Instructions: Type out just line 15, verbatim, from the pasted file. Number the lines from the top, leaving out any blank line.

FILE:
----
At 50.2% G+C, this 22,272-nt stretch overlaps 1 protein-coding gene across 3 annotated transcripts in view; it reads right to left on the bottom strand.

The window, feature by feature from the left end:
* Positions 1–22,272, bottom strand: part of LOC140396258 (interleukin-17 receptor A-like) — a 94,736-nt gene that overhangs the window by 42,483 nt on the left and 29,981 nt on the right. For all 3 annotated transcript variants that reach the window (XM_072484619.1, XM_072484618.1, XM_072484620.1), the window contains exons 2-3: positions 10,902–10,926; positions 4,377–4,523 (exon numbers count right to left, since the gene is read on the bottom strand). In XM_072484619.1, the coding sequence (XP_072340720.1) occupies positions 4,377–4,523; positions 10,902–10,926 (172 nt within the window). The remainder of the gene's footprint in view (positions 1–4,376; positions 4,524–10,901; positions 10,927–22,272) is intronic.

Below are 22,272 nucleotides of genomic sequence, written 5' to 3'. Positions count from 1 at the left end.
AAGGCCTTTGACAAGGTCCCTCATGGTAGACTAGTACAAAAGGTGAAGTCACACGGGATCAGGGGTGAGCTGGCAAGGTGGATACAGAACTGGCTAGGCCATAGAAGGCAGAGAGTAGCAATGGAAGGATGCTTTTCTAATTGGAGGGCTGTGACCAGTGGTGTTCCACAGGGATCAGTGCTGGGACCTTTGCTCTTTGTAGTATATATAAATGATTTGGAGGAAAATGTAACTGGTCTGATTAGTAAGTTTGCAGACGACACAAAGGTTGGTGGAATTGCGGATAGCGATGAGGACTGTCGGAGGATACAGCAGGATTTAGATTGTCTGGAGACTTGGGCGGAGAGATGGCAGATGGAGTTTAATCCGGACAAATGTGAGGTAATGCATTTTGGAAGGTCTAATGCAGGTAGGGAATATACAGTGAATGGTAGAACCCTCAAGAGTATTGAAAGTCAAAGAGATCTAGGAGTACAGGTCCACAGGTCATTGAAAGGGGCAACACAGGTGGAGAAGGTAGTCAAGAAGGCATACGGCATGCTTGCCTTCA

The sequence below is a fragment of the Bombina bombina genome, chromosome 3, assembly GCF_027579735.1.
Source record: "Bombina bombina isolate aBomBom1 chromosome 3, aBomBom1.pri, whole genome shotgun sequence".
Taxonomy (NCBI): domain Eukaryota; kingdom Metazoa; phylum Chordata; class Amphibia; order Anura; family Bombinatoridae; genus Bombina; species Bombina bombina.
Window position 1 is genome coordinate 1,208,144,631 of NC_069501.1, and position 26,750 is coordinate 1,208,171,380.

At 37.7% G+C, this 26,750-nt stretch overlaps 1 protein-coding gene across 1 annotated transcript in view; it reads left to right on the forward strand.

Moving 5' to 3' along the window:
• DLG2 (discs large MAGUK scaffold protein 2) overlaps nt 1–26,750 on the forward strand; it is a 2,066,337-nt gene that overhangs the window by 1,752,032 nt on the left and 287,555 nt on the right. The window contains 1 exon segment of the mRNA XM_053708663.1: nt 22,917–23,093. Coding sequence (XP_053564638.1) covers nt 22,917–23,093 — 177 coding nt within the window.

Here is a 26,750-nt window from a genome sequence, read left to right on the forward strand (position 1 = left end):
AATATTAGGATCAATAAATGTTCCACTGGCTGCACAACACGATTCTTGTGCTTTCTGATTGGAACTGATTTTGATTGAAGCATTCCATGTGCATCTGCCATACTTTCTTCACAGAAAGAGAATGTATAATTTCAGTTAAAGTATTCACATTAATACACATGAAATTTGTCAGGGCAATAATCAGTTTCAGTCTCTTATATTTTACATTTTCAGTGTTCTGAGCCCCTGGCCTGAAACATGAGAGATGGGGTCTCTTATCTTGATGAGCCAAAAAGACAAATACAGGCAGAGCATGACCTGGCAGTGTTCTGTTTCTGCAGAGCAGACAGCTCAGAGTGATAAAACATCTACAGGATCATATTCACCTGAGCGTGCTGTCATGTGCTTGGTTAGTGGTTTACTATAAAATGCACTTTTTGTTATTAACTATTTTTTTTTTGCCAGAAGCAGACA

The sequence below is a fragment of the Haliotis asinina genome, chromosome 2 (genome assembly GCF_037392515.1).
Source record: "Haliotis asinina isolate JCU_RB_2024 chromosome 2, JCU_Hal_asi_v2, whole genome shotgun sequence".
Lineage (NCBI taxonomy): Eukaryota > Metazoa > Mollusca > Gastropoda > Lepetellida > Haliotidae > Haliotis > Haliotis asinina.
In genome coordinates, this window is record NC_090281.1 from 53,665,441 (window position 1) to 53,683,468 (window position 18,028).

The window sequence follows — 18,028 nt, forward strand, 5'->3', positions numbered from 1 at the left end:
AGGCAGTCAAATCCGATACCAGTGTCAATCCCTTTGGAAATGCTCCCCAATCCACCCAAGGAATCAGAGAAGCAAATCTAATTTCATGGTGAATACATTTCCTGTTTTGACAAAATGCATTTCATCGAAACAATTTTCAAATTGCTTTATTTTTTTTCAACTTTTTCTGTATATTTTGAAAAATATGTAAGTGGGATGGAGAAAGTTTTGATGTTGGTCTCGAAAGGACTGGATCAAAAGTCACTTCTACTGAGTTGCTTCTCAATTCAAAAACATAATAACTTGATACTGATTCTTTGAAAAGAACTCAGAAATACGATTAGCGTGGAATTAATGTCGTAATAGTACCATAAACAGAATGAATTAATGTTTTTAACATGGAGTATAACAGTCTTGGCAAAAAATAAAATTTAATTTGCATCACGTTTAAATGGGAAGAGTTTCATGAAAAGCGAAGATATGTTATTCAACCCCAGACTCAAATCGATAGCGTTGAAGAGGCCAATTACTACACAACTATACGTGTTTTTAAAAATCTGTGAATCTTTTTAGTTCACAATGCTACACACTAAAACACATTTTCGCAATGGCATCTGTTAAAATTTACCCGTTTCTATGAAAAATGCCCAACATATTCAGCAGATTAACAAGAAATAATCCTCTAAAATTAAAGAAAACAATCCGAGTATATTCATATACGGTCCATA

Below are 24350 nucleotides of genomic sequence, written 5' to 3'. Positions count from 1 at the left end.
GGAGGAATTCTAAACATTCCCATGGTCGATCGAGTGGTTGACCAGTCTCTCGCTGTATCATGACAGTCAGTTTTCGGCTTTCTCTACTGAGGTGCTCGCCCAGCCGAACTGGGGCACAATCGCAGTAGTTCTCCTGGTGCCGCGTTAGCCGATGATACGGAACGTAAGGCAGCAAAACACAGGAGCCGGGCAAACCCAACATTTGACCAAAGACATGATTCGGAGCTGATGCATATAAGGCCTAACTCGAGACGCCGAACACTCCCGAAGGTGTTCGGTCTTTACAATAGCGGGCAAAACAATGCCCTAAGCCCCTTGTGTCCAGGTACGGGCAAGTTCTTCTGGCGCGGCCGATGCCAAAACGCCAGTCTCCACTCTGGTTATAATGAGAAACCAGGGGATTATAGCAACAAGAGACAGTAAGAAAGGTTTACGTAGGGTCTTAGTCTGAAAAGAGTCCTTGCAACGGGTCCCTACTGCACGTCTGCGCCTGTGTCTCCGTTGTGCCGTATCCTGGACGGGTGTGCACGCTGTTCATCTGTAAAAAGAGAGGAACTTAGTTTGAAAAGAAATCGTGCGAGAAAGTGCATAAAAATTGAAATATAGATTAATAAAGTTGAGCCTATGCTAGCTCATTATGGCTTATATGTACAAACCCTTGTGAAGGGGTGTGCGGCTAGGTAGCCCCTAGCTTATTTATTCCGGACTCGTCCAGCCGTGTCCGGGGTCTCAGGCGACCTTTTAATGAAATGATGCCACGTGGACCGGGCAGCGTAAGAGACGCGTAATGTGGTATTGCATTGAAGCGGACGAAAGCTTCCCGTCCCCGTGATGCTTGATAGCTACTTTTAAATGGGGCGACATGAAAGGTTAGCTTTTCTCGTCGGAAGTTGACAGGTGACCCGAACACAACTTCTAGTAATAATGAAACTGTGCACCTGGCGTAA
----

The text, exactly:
The sequence below is a fragment of the Haliotis asinina genome, chromosome 2 (genome assembly GCF_037392515.1).